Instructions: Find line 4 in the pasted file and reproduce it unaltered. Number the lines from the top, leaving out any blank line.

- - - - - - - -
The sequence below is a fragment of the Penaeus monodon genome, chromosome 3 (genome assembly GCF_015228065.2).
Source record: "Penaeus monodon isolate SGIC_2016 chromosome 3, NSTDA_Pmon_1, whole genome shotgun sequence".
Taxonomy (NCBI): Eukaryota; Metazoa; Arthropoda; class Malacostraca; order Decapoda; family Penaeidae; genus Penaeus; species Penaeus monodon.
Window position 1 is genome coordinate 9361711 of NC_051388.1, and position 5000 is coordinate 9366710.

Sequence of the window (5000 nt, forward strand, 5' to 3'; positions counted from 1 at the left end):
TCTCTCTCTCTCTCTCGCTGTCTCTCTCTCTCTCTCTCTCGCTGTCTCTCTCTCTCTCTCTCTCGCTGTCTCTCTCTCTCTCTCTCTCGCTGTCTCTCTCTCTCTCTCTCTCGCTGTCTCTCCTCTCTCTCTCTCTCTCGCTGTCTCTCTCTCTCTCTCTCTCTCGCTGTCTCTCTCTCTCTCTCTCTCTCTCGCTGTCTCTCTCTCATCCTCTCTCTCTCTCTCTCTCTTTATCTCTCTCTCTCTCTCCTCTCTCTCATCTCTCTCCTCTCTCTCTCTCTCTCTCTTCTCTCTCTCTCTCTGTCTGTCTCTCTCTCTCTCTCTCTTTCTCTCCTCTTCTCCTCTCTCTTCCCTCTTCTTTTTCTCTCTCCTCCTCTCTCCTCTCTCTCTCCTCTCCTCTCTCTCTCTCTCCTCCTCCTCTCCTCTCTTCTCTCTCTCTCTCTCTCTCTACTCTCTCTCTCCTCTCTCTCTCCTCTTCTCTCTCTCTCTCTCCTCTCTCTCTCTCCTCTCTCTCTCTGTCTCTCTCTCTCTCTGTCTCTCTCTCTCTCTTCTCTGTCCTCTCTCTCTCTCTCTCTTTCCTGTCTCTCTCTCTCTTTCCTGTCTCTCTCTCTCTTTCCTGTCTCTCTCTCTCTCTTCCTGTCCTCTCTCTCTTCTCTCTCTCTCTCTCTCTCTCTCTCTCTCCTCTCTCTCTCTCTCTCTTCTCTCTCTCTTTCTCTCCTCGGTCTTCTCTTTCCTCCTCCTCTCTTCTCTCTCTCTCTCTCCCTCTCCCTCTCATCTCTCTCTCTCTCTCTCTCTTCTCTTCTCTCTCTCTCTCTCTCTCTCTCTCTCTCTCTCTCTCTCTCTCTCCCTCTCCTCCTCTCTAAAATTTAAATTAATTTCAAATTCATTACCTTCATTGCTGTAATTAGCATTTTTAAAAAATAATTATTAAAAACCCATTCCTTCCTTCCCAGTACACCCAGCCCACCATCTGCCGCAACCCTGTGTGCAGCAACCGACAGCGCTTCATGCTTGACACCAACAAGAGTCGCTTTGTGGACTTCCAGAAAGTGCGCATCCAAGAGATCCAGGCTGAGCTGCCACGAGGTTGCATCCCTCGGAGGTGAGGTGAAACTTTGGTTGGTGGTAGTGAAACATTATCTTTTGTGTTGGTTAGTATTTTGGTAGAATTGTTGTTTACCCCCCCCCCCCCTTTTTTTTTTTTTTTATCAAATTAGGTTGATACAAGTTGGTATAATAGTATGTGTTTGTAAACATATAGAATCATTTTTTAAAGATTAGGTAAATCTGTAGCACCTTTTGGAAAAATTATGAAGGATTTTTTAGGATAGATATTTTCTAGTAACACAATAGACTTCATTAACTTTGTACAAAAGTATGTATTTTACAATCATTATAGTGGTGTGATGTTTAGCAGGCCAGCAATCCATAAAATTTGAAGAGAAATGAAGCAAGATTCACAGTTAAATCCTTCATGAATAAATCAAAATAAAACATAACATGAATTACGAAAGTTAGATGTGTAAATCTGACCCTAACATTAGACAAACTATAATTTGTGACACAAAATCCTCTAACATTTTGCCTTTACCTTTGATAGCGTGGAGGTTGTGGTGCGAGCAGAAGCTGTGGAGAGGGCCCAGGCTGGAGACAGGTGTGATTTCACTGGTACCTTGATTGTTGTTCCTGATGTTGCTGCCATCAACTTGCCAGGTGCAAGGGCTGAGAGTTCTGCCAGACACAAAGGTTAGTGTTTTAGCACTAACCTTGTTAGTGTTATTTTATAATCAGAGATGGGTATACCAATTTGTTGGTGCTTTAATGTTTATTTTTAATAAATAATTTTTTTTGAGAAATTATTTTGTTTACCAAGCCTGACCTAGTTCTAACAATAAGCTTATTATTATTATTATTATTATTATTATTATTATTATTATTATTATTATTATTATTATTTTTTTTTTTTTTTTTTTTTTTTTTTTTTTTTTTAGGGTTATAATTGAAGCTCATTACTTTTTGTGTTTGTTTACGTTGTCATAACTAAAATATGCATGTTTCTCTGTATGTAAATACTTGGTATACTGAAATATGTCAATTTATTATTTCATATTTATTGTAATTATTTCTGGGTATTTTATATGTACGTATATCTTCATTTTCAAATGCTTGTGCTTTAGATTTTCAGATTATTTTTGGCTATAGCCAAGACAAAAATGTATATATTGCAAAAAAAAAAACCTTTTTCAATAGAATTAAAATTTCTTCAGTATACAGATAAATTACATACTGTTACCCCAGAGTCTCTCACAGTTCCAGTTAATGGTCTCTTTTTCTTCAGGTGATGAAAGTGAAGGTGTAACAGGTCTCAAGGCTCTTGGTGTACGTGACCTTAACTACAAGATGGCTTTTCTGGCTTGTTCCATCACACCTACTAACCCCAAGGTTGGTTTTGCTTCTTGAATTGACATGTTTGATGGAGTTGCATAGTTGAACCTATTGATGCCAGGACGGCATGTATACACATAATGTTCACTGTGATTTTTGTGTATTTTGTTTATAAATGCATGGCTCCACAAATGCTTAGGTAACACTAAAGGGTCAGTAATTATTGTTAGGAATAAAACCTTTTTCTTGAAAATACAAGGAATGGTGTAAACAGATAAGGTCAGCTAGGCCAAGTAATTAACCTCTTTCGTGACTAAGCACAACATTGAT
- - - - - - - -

Window position 1 is genome coordinate 9361711 of NC_051388.1, and position 5000 is coordinate 9366710.